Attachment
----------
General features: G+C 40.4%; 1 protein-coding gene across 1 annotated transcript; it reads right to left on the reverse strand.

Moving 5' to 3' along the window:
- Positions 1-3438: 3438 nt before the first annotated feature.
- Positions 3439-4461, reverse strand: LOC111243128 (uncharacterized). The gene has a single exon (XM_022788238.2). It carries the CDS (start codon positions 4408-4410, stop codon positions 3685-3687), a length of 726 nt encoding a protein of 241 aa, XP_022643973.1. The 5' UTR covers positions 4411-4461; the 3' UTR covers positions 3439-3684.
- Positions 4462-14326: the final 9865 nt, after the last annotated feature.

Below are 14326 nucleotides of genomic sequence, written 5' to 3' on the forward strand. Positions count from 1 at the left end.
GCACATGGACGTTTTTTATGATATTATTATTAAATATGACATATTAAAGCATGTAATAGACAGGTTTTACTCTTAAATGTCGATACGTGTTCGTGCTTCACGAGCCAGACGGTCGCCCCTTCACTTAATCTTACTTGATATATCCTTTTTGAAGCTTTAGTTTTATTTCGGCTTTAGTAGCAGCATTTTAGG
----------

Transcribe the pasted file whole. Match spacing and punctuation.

General features: G+C 40.4%; 1 protein-coding gene across 1 annotated transcript; it reads right to left on the reverse strand.

Moving 5' to 3' along the window:
- Positions 1-3438: 3438 nt before the first annotated feature.
- Positions 3439-4461, reverse strand: LOC111243128 (uncharacterized). The gene has a single exon (XM_022788238.2). It carries the CDS (start codon positions 4408-4410, stop codon positions 3685-3687), a length of 726 nt encoding a protein of 241 aa, XP_022643973.1. The 5' UTR covers positions 4411-4461; the 3' UTR covers positions 3439-3684.
- Positions 4462-14326: the final 9865 nt, after the last annotated feature.

Below are 14326 nucleotides of genomic sequence, written 5' to 3' on the forward strand. Positions count from 1 at the left end.
GCACATGGACGTTTTTTATGATATTATTATTAAATATGACATATTAAAGCATGTAATAGACAGGTTTTACTCTTAAATGTCGATACGTGTTCGTGCTTCACGAGCCAGACGGTCGCCCCTTCACTTAATCTTACTTGATATATCCTTTTTGAAGCTTTAGTTTTATTTCGGCTTTAGTAGCAGCATTTTAGG